As mean as it feels to say, the weakest material here is almost certainly the most personal. The scenes of young Alejandrito and his tribulations seem a tad on-the-nose; the line between autobiography and fantasy seems clearer than usual, which makes both seem slightly awkward. Young actor Jeremías Herskovits plays most of his scenes with a mix of confusion and amusement (which, to be fair, is a fairly reasonable response to finding oneself in an Alejandro Jodorowsky film). He’s adorable, but never entirely convincing.

Fortunately, as is often the case with the director’s works, it picks up steam once the initial plot is almost entirely abandoned. Around the halfway point, the focus shifts to Jaime’s convoluted attempt on the life of Chilean President Carlos Ibañez. It is here that Jodorowsky truly regains his old rhythms, turning an ostensibly straightforward assassination mission into a metaphysical spirit quest involving a prize showhorse, amnesia, and a costume pageant for dogs. Jaime is played by Jodorowsky’s son Brontis, who delivers a remarkable performance, capturing the fire of a man who clearly inspired both fear, awe, and ultimately pity in his own family. Brontis himself previously appeared as the oft-naked child of EL TOPO, and apparently underwent grueling martial arts training to play Paul Atreides in the never-realized DUNE; it’s not difficult to imagine that he worked some elements of his own father into his performance.


The question most Jodorowsky fans will have going into THE DANCE OF REALITY will be whether or not it feels like a true Jodorowsky film. The answer, ultimately, is yes: if it seems mellower or more low-key than his previous work, that’s only because his previous work includes fucking HOLY MOUNTAIN. Taken on its own merits, it is a thunderously weird and wonderful movie, filled with scenes and images that won’t leave you anytime soon; take, for instance, the inexplicable scene in which mother and child joyously slather each other with boot polish, or the jaw-dropping remedy for Jaime’s plague, which I will refrain from describing to keep from spoiling either the surprise or your lunch. When Jodorowksy is on his game, his work is unmistakable.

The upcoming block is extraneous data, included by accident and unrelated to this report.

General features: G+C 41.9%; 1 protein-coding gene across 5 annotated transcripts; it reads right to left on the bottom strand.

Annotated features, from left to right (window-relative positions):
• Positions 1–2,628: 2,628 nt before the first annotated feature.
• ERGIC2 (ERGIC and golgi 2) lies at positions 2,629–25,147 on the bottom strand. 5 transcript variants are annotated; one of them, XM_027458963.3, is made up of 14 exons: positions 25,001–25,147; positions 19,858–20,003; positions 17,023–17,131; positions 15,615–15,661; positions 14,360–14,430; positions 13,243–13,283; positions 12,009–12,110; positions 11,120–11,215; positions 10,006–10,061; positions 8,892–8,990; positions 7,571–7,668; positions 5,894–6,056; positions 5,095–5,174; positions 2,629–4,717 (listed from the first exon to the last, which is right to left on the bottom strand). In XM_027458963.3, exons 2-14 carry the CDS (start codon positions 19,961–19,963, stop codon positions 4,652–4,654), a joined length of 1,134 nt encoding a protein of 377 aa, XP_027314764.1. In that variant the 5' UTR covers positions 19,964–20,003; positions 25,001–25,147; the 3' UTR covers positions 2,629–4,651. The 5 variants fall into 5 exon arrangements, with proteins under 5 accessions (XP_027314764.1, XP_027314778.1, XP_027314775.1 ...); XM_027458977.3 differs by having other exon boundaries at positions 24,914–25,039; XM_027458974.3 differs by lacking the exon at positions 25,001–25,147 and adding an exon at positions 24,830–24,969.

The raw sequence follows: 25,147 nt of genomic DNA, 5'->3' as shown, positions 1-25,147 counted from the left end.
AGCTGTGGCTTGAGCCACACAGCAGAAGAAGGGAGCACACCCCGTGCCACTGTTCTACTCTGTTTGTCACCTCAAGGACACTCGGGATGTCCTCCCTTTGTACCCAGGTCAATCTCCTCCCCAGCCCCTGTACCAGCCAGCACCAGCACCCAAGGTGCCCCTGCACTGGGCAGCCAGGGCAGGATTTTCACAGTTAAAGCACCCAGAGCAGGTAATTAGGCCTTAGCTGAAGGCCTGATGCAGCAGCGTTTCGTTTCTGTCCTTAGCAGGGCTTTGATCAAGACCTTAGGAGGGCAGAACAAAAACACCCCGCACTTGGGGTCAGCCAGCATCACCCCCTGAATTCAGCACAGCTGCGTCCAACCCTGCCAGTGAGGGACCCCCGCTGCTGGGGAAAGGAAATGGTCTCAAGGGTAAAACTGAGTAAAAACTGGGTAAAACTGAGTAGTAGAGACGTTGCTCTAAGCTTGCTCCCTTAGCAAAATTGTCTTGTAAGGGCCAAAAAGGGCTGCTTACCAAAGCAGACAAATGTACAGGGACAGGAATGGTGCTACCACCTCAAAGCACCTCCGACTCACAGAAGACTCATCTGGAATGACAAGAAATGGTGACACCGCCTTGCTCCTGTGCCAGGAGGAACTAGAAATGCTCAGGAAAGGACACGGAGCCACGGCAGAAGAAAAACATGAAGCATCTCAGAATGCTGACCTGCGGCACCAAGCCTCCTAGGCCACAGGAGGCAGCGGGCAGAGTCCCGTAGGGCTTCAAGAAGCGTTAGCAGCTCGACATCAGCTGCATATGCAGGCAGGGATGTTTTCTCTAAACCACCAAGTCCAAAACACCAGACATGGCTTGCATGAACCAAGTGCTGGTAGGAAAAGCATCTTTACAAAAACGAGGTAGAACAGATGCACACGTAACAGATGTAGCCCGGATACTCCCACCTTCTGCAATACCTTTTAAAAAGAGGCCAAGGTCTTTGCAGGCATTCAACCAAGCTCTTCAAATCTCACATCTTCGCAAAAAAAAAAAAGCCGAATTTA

And as I said before, the fact that this film even exists is something close to a miracle. While Jodorowsky’s filmography is sparse, it actually only represents a tiny fraction of his output: in the time since he dropped off the film scene, he has worked extensively in comics (most notably with the late French cartoonist Jean “Moebius” Giraud), written and directed several plays, and authored dozens of books, ranging from novels to memoirs to psychomagical self-help manuals. He contributes weekly editorials for Telemadrid, and conducts a monthly Tarot seminar at the Librairie Les Cent Ciels in Paris. One of the most stunning moments in JODOROWSKY’S DUNE is toward the end, when he casually mentions that he’s eighty-four years old; he speaks, works, and lives with the energy of a man half his age. At this rate, he’ll be going for another fifty years; perhaps, at that point, he’ll be ready to make another film.

Now playing at Kendall Square Cinema.